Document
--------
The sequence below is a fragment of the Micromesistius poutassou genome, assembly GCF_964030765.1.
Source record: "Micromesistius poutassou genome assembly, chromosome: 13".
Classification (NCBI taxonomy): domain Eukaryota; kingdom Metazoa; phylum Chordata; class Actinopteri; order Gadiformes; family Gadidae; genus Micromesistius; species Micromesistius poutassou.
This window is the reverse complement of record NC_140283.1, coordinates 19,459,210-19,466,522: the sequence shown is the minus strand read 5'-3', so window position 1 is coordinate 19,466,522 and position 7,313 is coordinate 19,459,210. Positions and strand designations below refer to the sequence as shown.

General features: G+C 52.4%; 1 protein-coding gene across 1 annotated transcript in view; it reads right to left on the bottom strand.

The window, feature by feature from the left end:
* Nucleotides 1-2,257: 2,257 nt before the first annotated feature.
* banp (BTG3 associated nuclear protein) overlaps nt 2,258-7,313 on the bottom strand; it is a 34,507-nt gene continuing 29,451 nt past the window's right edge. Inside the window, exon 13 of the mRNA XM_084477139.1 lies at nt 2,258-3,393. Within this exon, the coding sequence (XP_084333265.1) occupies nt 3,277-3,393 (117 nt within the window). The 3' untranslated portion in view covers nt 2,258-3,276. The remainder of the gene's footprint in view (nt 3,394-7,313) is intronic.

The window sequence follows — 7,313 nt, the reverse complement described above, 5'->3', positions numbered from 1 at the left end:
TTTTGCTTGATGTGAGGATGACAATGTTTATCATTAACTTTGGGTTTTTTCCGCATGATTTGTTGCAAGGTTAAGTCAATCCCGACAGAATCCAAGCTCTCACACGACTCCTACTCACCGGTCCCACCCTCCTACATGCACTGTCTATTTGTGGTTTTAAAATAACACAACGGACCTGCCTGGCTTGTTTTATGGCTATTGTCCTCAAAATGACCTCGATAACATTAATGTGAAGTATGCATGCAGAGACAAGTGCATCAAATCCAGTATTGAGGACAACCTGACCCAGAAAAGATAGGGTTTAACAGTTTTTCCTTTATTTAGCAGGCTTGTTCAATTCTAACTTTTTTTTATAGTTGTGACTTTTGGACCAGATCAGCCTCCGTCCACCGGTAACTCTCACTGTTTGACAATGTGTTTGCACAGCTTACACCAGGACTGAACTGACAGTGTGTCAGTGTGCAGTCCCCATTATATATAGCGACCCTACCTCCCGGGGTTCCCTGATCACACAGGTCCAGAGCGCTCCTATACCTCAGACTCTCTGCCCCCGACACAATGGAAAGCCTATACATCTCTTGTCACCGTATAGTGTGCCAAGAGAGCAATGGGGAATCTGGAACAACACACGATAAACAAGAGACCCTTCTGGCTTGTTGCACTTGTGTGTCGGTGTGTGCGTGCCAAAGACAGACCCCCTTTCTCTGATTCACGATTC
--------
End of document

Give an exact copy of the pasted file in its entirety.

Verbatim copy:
The sequence below is a fragment of the Micromesistius poutassou genome, assembly GCF_964030765.1.
Source record: "Micromesistius poutassou genome assembly, chromosome: 13".
Classification (NCBI taxonomy): domain Eukaryota; kingdom Metazoa; phylum Chordata; class Actinopteri; order Gadiformes; family Gadidae; genus Micromesistius; species Micromesistius poutassou.
This window is the reverse complement of record NC_140283.1, coordinates 19,459,210-19,466,522: the sequence shown is the minus strand read 5'-3', so window position 1 is coordinate 19,466,522 and position 7,313 is coordinate 19,459,210. Positions and strand designations below refer to the sequence as shown.

General features: G+C 52.4%; 1 protein-coding gene across 1 annotated transcript in view; it reads right to left on the bottom strand.

The window, feature by feature from the left end:
* Nucleotides 1-2,257: 2,257 nt before the first annotated feature.
* banp (BTG3 associated nuclear protein) overlaps nt 2,258-7,313 on the bottom strand; it is a 34,507-nt gene continuing 29,451 nt past the window's right edge. Inside the window, exon 13 of the mRNA XM_084477139.1 lies at nt 2,258-3,393. Within this exon, the coding sequence (XP_084333265.1) occupies nt 3,277-3,393 (117 nt within the window). The 3' untranslated portion in view covers nt 2,258-3,276. The remainder of the gene's footprint in view (nt 3,394-7,313) is intronic.

The window sequence follows — 7,313 nt, the reverse complement described above, 5'->3', positions numbered from 1 at the left end:
TTTTGCTTGATGTGAGGATGACAATGTTTATCATTAACTTTGGGTTTTTTCCGCATGATTTGTTGCAAGGTTAAGTCAATCCCGACAGAATCCAAGCTCTCACACGACTCCTACTCACCGGTCCCACCCTCCTACATGCACTGTCTATTTGTGGTTTTAAAATAACACAACGGACCTGCCTGGCTTGTTTTATGGCTATTGTCCTCAAAATGACCTCGATAACATTAATGTGAAGTATGCATGCAGAGACAAGTGCATCAAATCCAGTATTGAGGACAACCTGACCCAGAAAAGATAGGGTTTAACAGTTTTTCCTTTATTTAGCAGGCTTGTTCAATTCTAACTTTTTTTTATAGTTGTGACTTTTGGACCAGATCAGCCTCCGTCCACCGGTAACTCTCACTGTTTGACAATGTGTTTGCACAGCTTACACCAGGACTGAACTGACAGTGTGTCAGTGTGCAGTCCCCATTATATATAGCGACCCTACCTCCCGGGGTTCCCTGATCACACAGGTCCAGAGCGCTCCTATACCTCAGACTCTCTGCCCCCGACACAATGGAAAGCCTATACATCTCTTGTCACCGTATAGTGTGCCAAGAGAGCAATGGGGAATCTGGAACAACACACGATAAACAAGAGACCCTTCTGGCTTGTTGCACTTGTGTGTCGGTGTGTGCGTGCCAAAGACAGACCCCCTTTCTCTGATTCACGATTC